Events and festivals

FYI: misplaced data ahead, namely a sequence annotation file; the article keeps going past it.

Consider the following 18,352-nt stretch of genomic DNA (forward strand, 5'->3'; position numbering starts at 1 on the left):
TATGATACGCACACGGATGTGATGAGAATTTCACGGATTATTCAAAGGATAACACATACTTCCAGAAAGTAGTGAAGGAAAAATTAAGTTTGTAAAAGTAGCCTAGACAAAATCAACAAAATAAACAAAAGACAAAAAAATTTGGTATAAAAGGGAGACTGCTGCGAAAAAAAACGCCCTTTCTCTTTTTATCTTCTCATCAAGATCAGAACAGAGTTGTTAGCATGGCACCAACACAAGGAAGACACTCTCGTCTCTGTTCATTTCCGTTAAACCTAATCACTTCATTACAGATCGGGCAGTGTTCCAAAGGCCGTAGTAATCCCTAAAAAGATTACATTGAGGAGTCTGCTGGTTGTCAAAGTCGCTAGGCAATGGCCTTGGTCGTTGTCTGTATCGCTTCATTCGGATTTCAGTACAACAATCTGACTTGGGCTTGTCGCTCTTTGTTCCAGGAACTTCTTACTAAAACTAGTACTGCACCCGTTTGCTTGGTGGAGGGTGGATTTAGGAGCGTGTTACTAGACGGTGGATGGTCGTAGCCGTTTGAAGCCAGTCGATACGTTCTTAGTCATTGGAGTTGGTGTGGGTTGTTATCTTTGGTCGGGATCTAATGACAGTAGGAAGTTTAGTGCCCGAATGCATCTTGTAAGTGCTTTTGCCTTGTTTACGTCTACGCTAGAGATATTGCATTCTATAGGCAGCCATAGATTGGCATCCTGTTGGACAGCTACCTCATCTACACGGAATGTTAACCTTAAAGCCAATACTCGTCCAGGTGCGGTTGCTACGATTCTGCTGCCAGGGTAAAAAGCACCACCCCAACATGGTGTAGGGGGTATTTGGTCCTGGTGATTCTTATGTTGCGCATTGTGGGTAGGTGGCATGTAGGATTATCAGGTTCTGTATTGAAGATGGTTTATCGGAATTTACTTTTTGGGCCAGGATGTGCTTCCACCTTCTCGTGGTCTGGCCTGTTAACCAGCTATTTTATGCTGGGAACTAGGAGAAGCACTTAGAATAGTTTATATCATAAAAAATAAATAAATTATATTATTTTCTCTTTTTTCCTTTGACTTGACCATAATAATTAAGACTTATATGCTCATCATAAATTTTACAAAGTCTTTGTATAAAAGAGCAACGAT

EVENTS AND FESTIVALS Most communities in the Realms hold trade fairs, which are annual events tied to local commerce, such as farmers driving their herds into town on one or two weekends every fall for “largehand buyers” (bulk buyers) to see and bid on. Even¬tually, over the passing years, these trade fairs attract gatherings of food vendors, camp follow¬ers, and finally wagon peddlers of all sorts, until the local authorities decide to make a few silver coins off everyone and stake out proper rental plots for the erection of stalls. Pure sporting events—except for religious ones, such as “champion frays” put on by large temples of Tempus, akin to knightly jousting tour¬naments—are much rarer. Most folk in Faerun just don’t have that sort of leisure time. A few locales in the Realms, such as Hillsfar, have arenas where battles (gladiatorial contests) are staged. In addition, in regions like the Dales there are many small archery shoots (the sort of activity the Sheriff of Nottingham sponsored in an effort to trap Robin Hood). Small, one-day events with modest prizes, like a sack of flour, a sack of potatoes, twelve coppers and a good dag¬ger, or two new wagon wheels, are the norm. Festivals, especially religious ones, and an¬nual celebrations are common across Faerun, and many involve an element of misrule, such as ap¬prentices clashing in the streets, demonstrations of weapon skill, glorified and wide-ranging games of tag, and so on. In larger cities, it can be hard to find days on which someone isn’t celebrating something, but these observances are hardly ever citywide, and rarely involve sporting events aside from some sort of street race, such as those that involve wild horses or cutthroat chariot contests. Waterdeep has its own arena, but very few big annual events. Most often, the arena is not used for public events but for City Guard and City Watch training sessions. There are horse races east of the city that folk can watch from atop the cliff top wall in spring, and many small compe¬titions, from oratory and minstrelsy contests to wrestling matches and “cat fights” involving two actresses dressed as high-class nobles who tear off each other’s outer clothing and hair in mock rages involving as many hilariously snooty insults as they can think of. These smaller competitions are held in the various clubs and private-rental upper tavern rooms of the city. Summertide Fests of Silverymoon Almost every settlement in all of civilized surface Faerun has annual festivities of some sort on or around Midsummer and Shieldmeet. Because Sil¬verymoon is one of the most tolerant, open, and artistic cities, it has many such festivities. A brief overview of Silvaeren’s summertime festivals fol¬lows. It can serve as a model for devising events in other Realms locales. In addition to what’s men¬tioned here, many temples in Silverymoon hold various celebrations and rites—but only Moon- down is observed citywide. During the tenday preceding Midsummer, a festival is celebrated every day. Here are those ten events, followed by discussions of Midsummer and Shieldmeet. Oldcasks: What’ll You Have? The first festival is a day during which private in¬dividuals and businesses all across the city make or find and dust off various vintages from their cellars and sell them off tables set up by their front doors in preparation for the festivities to come. Wineries and “flagon shops” often offer special sales or import hard-to-find or novelty vintages such as: “Dwarfbeard Ale! Contains the ashes of genuine dwarf beards!” or “Elfmaidblood Ruby, a fine red guaranteed to contain drops of blood from gold elf maidens of the eldest, proud¬est lineages!” In addition, all the city temples cast poison-neutralizing magic for free on all liquids brought to them from dawn to dusk, a feat ac¬complished by stockpiling scrolls and calling in faithful clergy from outside the city. Cloakswirl: Dressing the Part In this crafters’ festival, various costumes, gar¬ments, and fashion accessories are sold for use during the festivities ahead. No masks, cosmet¬ics, or headgear are sold on Cloakswirl—doing so is not unlawful, it’s just considered unlucky, and so in most shops, such things are hidden away for the day. Street vending is freely allowed on Cloak¬swirl, and most shops move tables out into the street. These must all be cleared away by highsun of the next day (Moondown). By tradition, inns and taverns put on, or hire actors to stage, brief plays or dramatic readings after dusk. Moondown: Selunes Time This day is a normal working day, until highsun. Thereafter, everyone in the city bathes—in the river, if they’ve nowhere else to go—then puts on new garments they’ve never worn before. Folk without coin for new clothes trade clothes for the night. A solemn ceremony of worship to Selune is held, starting at dusk. A Moondance—the slow, quiet, sweeping movements of many dancers clad in palely glowing “moonrime” (white to very light green) garments, led by priests—winds its way along city streets until dawn. Moonwine, squirted from the nozzles of shoulder-carried wine skins, and platters of small round cakes are offered freely by the dancers to everyone they pass. Wishes are whispered to the moon, and loved ones who perished during the preceding year are softly named. Temples of Shar are closed during the day, and her worshipers by tradition pray only in private, not wearing any ceremonial garb, vest¬ments, or symbols of their goddess. Masks: New Face for a Day Elaborate (and often very expensive) masks, cos¬metics, and headgear are sold on this day for the revelry that begins at nightfall and continues on night and day through Midsummer night. On this day Alustriel typically pays every musician (players of instruments, not singers) who desires to play in the streets a “flourish” of 25 gp, and many minstrels wander, playing music alone or in groups. Elskelter: Catch a Skull! As with Moondown, this is a normal working day until highsun. At that time, all the city and tem¬ple bells are rung, and the Skull Run begins. The Skull Run is a giant game of hide-and- seek wherein swift, agile, persons wearing skull-head masks try to get from any gate of the city to the Moonbridge without being caught. The catching is done by a mob of persons, each of whom must, in order to participate, down a potent drink to the dregs, which makes them lit¬erally tipsy—that is, staggering on their feet. The Skull Run is administered by the Spellguard, who prepare the drinks and give drinkers one-eyed hoods to wear. Only those wearing the one-eyed hoods are allowed to take part in the fun. Typically one Skull Runner will start from each gate of the city. The runners cannot use any translocation magic but can employ other forms of magical movement. Although they can, and usually do, go bare-skinned and greased, they must wear their skull masks at all times. This means that tearing off a Skull Runner’s mask is one way to delay that competitor. However, chas¬ers are forbidden to hide, throw, or carry masks. They may only snatch a mask off a runner’s head (then drop it nearby)—but this they may do as many times as they wish, and can manage. The Spellguard typically teleports a Skull Runner away from harm if one is injured, gets into a fight, or is attacked in earnest. It’s understood that a runner will be healed or even brought back to life if one comes to harm during the Skull Run. Every year, Alustriel announces prizes for chasers for “catching Skulls,” as well as prizes for Skull Runners who successfully reach the Moon- bridge. These are typically monetary, but might involve a Skull Runner choosing any single spell (that Alustriel can manage) to be cast upon one¬self, or another service or boon. The Skull Run began in the days when Silvery- moon was founded, but was later banned after widespread and deadly fighting broke out in two successive years. Alustriel revived it in 1324 DR. From dusk onward, this night is traditionally when old friends gather to catch up on events of the past year, or begin to negotiate deals or plan the year ahead, and absent friends are remem¬bered and toasted. Claws: Monsters Remembered On this day, elaborate costumes are worn by citizens—or even several citizens sharing the same oversized costume—so they can imper¬sonate various monsters. Dragons and owlbears are perennial favorites. These marauding mon¬sters parade through the streets, heading for particular taverns. Older citizens just watch the monsters proceed along, but younger ones fall in behind them and repair to the taverns, where the costume wearers doff their hoods to receive free drinks and meals. While dining, they are entertained by bards, minstrels, and old retired adventurers telling wild and dramatic tales of monster slayings, battles against beasts that got away, and horrific ghost stories of revenant mon¬sters, creatures of the Underdark lurking under all our feet right now, and so on. These tales go on into the wee hours, with the taverns serving free drinks to all. Tradition¬ally these drinks are very watered down, so it’s hard to get intoxicated before one feels bloated, but taverns vie with each other in doctoring the beverages to achieve unusual but very enjoyable tastes. Everyone gets free drinkables unless they want full-strength ales and spirits, but only those who wore monster costumes get free food. Glarth: Eat to Bursting Colloquially known as Fullbelly, this is a day of widespread at-home feasting. Flower-decorated wagons are sent out from the palace in the morn¬ing, piled high with smoked hams, loaves of bread, sausages, smoked fish, tiny drawstring bags filled with spices, and fruit. The wagons head for the poorest streets of the city first, then circulate until emptied. During their rounds, any person can take any food from the passing wagons that he or she can personally carry (perhaps aug¬menting whatever food they already have), so that none may know hunger on Glarth. Visitors to the city and those who live alone are invited to dine with families or at inns and taverns with other solitary folk, but no loud entertainment or orga¬nized revelry takes place. Typically everyone eats too much and drowses in chairs and on beds and couches into the evening, talking lazily of diverse matters. Oamaurae: A Play’s the Thing After all the eating and drinking of the preced¬ing day, few rise until after highsun on Oamaurae (o/j-more-ay). Traditionally, this is a day when everyone goes out to see theater, whether at a playhouse, an acting ground outside the walls, an inn, tavern, or private home where hired per¬formances are being presented, or simply a street performance. On Oamaurae, new plays are presented for the first time, new ballads-with-dance-and- mime tales are performed, and new drinks (often fortified, doctored-with-herbs-and-spices wines and sherries) are sold to see what will catch on. After enjoying performances and returning home, members of households take time dur¬ing the evening to read aloud stirring passages of prose, or to recite ballads and heroic tales from memory. Much rich dessert food is then con¬sumed, before everyone goes to bed. Clearsight: Chart the Future The ninth festival day is a half-day of work, with shops open only until highsun, followed by a day of planning ahead on personal, household, and professional levels. Everyone discusses politics and the wording of any pacts to be renewed or new agreements they’re involved in that are to be solemnized on Shieldmeet. Shop owners talk to their employ¬ees about the direction and aim of the business, commoners hoist tankards at taverns and dis¬cuss the latest news and “the way the world is sailing,” and everyone from adventurers to fash¬ion-setting clothiers makes plans for the seasons ahead. The shop closures make possible meet¬ing with investors and merchants to plan future undertakings—and to persuade would-be busi¬ness partners by wining and dining them—if, of course, you can find the people you want to make contact with, among all the to-ing and fro-ing and glad-handing going on. Amalree’s Pleasure: Dance, Flirt, and Wager Amalree was a spectacular, affectionate, and much-loved dancer of Silverymoon who died almost a century ago. In her honor, this day is devoted to lighthearted dancing and flirtation. Older folk, and those too injured or infirm to take part, gather to sip wine, watch the fun unfold around them, and play various elaborate board games. In recent years, wagering on these games has become very popular, and vast sums are won and lost by the evening of “the Pleasure.” Midsummer: Love’s Night Midsummer night is the day of the Feast of Love. No shops are open past highsun on Midsum¬mer, and at highsun, small feasts (private meals) begin, and public decadence follows. Many folk don’t take part, and stay home in their shuttered rooms, but many more citizens wander, watch¬ing or participating. Open doors are invitations to all, priests cast curative spells against diseases for free, risqué costumes and dalliance are common¬place, and even staid old Silvaeren tell off-color jokes or make frank, lewd remarks or compli¬ments they’d never dream of daring to utter on any other day. Of course, everyone is supposed to forget everything that happened on Midsummer after the next dawn. Alustriel leads a “Hunt of Maidens,” which is actually a hunt for a specific mask—or rather, the person wearing it—through various gardens after the moon rises. Various wealthy folk with large homes host parties at which naughty games are held. Eating various sweet desserts from the bodies of fellow revelers is a favorite tradition at these parties. In more con¬servative locales than Silverymoon, Midsummer is the time when all families hold large and often drunken feasts, and at which future couples pub¬licly announce their attention to wed. Shieldmeet: Speaking Truth Celebrated the same way it is everywhere else in the Realms, this special day is devoted to open council between the rulers and the ruled, which really means that commoners can sit down and speak frankly with monarchs without being over¬heard by courtiers and without fear of reprisal. Monarchs are typically protected against attack for the day with various protective magics that mitigate the effects of missiles, particular sorts of spells, and so on. Commoners can communicate complaints and warnings, answer royal questions, pass on gossip, and so on. Most rulers consider Shieldmeet the most valuable and informative day of their year, and often arrange to meet again soon with particular informants. For rulers, guild members, merchants, masters and apprentices, and others engaged in renting or in transacting business, it’s also a day of renewing agreements, which were often reviewed or drawn up earlier, during Clearsight. It’s also a day of contests, trials-of-arms, duels, contests-of-spells, and full-blown tournaments of horse-and-lance, with attendant wagering. In Sil¬verymoon, these events are rarely undertaken in anger or to settle scores or legal disputes, though they can be, if Taern or Alustriel agrees and if the proceedings are overseen by Spellguard members. Instead, these competitions serve as popular en¬tertainment, with local merchants and wealthy notables sponsoring prizes for victorious contes¬tants. Taking part in such trials has also become a very good way for adventurers and hedge wizards seeking employment to attract the notice of po¬tential patrons. Silvaeren temples and visiting priests provide free healing magics and care to injured contes¬tants, and the day ends with a “last revel” of plays and bardic and minstrel performances in various inns, taverns, clubs, and guild headquarters, at which mead and other sweetened wines are sipped and honeycakes and other pastries and candies are consumed. Everyone is well aware that it’s “back to the everyday trudge and drudge on the morrow,” so wise celebrants take to bed early and sober; foolish ones sing and carouse late into the night—and take surly hangovers to the shop the next day.